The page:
7-T MR—From research to clinical applications?

Centre for Medical Physics and Biomedical Engineering, Medical University of Vienna, Vienna, Austria.
NMR in Biomedicine (Impact Factor: 3.04). 05/2012; 25(5):695-716. DOI: 10.1002/nbm.1794
Source: PubMed


Over 20,000 MR systems are currently installed worldwide and, although the majority operate at magnetic fields of 1.5 T and below (i.e. about 70%), experience with 3-T (in high-field clinical diagnostic imaging and research) and 7-T (research only) human MR scanners points to a future in functional and metabolic MR diagnostics. Complementary to previous studies, this review attempts to provide an overview of ultrahigh-field MR research with special emphasis on emerging clinical applications at 7 T. We provide a short summary of the technical development and the current status of installed MR systems. The advantages and challenges of ultrahigh-field MRI and MRS are discussed with special emphasis on radiofrequency inhomogeneity, relaxation times, signal-to-noise improvements, susceptibility effects, chemical shifts, specific absorption rate and other safety issues. In terms of applications, we focus on the topics most likely to gain significantly from 7-T MR, i.e. brain imaging and spectroscopy and musculoskeletal imaging, but also body imaging, which is particularly challenging. Examples are given to demonstrate the advantages of susceptibility-weighted imaging, time-of-flight MR angiography, high-resolution functional MRI, (1)H and (31)P MRSI in the human brain, sodium and functional imaging of cartilage and the first results (and artefacts) using an eight-channel body array, suggesting future areas of research that should be intensified in order to fully explore the potential of 7-T MR systems for use in clinical diagnosis.

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Available from: Ewald Moser, Oct 05, 2015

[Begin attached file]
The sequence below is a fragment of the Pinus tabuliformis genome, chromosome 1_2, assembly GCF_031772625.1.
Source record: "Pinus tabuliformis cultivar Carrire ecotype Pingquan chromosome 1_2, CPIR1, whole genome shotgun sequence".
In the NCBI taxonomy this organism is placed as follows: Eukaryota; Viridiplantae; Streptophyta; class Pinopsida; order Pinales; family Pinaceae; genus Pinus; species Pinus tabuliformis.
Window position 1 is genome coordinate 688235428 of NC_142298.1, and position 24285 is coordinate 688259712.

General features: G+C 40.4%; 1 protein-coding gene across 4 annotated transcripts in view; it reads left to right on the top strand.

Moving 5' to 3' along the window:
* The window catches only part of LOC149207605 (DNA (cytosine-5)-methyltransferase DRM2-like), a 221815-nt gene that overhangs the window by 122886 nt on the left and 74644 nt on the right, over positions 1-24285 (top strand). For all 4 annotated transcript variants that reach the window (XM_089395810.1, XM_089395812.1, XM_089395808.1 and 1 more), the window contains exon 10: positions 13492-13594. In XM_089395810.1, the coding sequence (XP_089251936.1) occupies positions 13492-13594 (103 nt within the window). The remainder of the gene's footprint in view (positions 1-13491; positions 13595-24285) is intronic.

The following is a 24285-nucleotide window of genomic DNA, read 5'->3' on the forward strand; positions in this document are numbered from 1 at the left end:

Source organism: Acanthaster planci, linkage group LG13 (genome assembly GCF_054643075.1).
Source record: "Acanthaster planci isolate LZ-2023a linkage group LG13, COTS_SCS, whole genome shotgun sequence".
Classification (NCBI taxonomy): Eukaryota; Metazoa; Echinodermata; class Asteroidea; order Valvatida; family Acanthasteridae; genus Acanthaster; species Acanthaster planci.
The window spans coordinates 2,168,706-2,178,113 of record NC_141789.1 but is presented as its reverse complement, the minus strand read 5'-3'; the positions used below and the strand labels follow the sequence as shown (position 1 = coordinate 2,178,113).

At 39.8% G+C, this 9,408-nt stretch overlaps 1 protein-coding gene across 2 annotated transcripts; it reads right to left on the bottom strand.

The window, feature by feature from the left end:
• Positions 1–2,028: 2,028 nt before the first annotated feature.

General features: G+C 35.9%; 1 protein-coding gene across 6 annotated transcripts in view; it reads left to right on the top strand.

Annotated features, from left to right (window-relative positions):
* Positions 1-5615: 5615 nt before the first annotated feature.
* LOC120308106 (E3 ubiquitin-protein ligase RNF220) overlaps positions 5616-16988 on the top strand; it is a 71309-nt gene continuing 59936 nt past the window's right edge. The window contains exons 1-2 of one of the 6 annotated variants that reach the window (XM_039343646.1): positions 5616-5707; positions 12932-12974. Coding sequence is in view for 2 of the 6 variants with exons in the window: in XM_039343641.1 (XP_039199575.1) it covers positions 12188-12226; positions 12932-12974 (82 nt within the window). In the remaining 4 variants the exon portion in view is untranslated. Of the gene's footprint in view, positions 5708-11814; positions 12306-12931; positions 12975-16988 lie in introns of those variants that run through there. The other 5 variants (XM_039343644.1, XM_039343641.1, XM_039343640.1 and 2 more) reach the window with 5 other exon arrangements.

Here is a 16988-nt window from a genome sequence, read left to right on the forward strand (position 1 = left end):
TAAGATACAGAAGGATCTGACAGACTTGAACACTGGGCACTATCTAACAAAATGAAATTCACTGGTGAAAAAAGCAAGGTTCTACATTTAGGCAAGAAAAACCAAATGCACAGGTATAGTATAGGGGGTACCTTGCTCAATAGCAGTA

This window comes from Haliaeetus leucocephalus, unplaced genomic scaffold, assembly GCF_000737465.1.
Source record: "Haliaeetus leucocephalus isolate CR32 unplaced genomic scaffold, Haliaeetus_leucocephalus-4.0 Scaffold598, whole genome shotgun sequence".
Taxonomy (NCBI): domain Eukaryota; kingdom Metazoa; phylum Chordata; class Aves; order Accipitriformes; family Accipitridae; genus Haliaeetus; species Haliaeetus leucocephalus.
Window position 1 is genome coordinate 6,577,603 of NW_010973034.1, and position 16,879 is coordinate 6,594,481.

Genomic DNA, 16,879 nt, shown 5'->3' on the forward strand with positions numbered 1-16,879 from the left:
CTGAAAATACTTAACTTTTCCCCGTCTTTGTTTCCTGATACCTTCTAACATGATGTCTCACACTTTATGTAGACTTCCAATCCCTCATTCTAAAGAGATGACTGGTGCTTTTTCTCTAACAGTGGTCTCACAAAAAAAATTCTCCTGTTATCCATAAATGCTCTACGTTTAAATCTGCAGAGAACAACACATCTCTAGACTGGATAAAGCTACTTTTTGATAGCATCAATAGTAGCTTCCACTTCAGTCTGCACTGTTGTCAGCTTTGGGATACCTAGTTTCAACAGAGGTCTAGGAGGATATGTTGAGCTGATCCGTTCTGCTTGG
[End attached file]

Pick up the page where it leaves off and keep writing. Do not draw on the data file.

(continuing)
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    • "In particular, an imperfect spatial homogeneity of the static magnetic field B 0 is the main cause of slow intensity variations across the imaged volume when the MR field strength is relatively low. At higher MR field strengths the contribution of B 0 will diminish as the other effects, as for example tissue-dependent distortions produced by MR gradients, will start to become much more significant and not behave in a manner that suits the INU correction methods assumptions (Bernstein et al. 2006; Moser et al. 2012; Umutlu et al. 2014). "
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    ABSTRACT: The correction of intensity non-uniformity (INU) in magnetic resonance (MR) images is extremely important to ensure both within-subject and across-subject reliability. Here we tackled the problem of objectively comparing INU correction techniques for T1-weighted images, which are the most commonly used in structural brain imaging. We focused our investigations on the methods integrated in widely used software packages for MR data analysis: FreeSurfer, BrainVoyager, SPM and FSL. We used simulated data to assess the INU fields reconstructed by those methods for controlled inhomogeneity magnitudes and noise levels. For each method, we evaluated a wide range of input parameters and defined an enhanced configuration associated with best reconstruction performance. By comparing enhanced and default configurations, we found that the former often provide much more accurate results. Accordingly, we used enhanced configurations for a more objective comparison between methods. For different levels of INU magnitude and noise, SPM and FSL, which integrate INU correction with brain segmentation, generally outperformed FreeSurfer and BrainVoyager, whose methods are exclusively dedicated to INU correction. Nonetheless, accurate INU field reconstructions can be obtained with FreeSurfer on images with low noise and with BrainVoyager for slow and smooth inhomogeneity profiles. Our study may prove helpful for an accurate selection of the INU correction method to be used based on the characteristics of actual MR data.
    Neuroinformatics 08/2015; DOI:10.1007/s12021-015-9277-2 · 2.83 Impact Factor
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    • "Clearly, our initial study is not without some limitations. With increasing field strength, the Larmor wavelength is reduced to approximately 15 cm at 7 T, provoking significant B1-field signal alterations and signal drop outs in large cross-sectional imaging [13]. These artifacts could be reduced in this trial with static RF shimming, pooling the majority of signal voids to a periaortal focus. "